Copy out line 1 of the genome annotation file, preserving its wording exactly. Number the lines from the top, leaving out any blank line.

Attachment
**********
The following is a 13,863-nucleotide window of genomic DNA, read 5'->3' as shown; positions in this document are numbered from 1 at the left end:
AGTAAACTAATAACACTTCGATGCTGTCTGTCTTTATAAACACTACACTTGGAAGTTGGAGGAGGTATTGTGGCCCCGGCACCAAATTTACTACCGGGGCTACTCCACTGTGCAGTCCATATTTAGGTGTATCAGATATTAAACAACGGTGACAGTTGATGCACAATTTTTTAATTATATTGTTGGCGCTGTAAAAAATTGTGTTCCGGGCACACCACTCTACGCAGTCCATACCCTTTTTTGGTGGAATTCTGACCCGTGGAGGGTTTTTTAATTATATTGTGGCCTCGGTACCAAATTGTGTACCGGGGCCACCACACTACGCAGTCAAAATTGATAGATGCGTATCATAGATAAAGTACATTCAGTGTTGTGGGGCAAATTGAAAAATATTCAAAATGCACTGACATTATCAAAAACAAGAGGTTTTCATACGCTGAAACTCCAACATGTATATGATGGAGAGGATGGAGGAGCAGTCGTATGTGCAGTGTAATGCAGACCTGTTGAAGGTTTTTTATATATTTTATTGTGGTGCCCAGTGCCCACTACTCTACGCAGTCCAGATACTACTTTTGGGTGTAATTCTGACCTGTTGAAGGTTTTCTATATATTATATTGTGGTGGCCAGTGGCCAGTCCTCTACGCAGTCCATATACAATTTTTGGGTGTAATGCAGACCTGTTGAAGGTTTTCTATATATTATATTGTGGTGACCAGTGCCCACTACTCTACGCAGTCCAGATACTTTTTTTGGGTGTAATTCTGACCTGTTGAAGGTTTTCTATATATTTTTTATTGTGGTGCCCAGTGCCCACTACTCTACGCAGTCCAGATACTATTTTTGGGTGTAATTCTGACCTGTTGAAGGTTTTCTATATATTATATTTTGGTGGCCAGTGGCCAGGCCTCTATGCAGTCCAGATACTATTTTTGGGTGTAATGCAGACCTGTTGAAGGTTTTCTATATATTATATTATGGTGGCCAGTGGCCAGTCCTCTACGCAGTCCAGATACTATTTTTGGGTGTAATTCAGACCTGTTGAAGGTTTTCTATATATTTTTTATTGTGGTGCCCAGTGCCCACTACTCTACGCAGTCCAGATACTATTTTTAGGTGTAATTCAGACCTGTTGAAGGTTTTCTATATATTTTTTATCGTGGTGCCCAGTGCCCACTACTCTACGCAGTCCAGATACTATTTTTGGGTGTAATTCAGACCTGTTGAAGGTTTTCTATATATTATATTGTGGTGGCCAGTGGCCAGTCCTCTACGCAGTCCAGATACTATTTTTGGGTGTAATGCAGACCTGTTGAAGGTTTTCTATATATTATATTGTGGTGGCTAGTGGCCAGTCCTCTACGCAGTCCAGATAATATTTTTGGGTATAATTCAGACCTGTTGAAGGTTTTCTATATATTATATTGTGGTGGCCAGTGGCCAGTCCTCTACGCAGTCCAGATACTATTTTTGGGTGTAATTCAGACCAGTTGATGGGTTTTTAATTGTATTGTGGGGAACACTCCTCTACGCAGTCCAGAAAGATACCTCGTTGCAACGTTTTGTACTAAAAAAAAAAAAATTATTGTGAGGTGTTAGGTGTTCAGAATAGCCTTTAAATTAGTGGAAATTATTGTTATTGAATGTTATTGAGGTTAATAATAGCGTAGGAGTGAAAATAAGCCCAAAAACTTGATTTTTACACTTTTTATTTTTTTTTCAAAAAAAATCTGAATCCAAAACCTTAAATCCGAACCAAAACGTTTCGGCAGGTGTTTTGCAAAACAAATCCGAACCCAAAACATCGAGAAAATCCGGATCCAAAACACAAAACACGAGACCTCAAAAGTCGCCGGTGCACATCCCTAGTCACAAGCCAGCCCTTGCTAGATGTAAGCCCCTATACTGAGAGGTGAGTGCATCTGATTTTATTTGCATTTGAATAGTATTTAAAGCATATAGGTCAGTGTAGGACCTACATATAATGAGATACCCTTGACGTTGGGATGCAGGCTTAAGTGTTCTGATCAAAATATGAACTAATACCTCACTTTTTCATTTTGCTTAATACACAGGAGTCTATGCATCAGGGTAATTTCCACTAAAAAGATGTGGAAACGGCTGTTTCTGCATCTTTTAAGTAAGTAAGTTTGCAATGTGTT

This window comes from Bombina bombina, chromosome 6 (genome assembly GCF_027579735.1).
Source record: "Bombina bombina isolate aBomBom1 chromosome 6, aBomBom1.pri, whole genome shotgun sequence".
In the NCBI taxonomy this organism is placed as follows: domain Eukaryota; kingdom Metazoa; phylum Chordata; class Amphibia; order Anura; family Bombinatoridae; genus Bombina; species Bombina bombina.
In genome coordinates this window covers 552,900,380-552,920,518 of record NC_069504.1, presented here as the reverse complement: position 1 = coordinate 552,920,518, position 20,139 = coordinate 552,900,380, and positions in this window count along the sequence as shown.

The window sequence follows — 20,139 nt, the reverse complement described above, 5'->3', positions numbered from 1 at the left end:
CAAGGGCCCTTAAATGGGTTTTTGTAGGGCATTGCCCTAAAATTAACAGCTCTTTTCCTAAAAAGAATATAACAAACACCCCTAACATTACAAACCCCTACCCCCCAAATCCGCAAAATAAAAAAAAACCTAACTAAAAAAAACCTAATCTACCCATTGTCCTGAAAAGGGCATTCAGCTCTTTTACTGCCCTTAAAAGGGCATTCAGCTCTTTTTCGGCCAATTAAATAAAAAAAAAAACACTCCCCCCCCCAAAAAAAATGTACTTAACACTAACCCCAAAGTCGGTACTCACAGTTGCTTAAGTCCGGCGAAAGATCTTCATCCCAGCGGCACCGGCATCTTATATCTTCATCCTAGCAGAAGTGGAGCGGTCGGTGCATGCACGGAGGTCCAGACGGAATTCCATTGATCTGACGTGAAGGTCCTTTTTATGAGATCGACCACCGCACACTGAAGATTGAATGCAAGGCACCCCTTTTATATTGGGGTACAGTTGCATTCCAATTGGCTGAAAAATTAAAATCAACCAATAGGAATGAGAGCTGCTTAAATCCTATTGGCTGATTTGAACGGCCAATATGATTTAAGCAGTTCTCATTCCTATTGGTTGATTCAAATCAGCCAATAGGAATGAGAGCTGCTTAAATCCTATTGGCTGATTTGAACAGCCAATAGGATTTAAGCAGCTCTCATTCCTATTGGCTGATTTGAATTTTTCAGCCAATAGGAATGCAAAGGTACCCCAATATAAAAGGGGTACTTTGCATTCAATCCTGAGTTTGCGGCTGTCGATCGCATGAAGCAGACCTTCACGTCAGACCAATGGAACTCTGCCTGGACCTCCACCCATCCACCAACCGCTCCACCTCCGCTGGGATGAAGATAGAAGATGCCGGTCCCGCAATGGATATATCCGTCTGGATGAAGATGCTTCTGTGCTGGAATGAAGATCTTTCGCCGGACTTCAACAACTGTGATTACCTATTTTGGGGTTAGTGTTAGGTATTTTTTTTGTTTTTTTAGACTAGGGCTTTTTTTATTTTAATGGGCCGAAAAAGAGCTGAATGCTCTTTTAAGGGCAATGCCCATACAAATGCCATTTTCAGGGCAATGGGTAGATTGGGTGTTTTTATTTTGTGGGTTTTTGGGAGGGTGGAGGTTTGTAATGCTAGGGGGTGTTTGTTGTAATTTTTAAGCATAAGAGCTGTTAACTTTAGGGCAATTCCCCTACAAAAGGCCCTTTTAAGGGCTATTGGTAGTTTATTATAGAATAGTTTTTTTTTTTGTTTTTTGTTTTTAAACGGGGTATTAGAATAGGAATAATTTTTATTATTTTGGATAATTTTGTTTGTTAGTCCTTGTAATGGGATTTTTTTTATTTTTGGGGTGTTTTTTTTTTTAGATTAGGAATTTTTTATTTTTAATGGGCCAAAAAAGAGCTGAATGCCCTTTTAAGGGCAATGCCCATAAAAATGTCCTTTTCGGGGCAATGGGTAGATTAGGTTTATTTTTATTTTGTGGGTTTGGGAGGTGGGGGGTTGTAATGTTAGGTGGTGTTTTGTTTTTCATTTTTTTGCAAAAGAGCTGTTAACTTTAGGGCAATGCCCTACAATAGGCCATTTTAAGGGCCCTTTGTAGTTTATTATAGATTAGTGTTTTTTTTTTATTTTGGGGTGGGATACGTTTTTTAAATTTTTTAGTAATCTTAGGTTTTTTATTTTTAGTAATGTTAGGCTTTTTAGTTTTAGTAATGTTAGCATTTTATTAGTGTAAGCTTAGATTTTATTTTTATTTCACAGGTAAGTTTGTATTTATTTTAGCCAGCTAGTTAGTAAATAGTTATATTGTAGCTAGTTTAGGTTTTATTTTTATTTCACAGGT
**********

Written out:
The following is a 13,863-nucleotide window of genomic DNA, read 5'->3' as shown; positions in this document are numbered from 1 at the left end: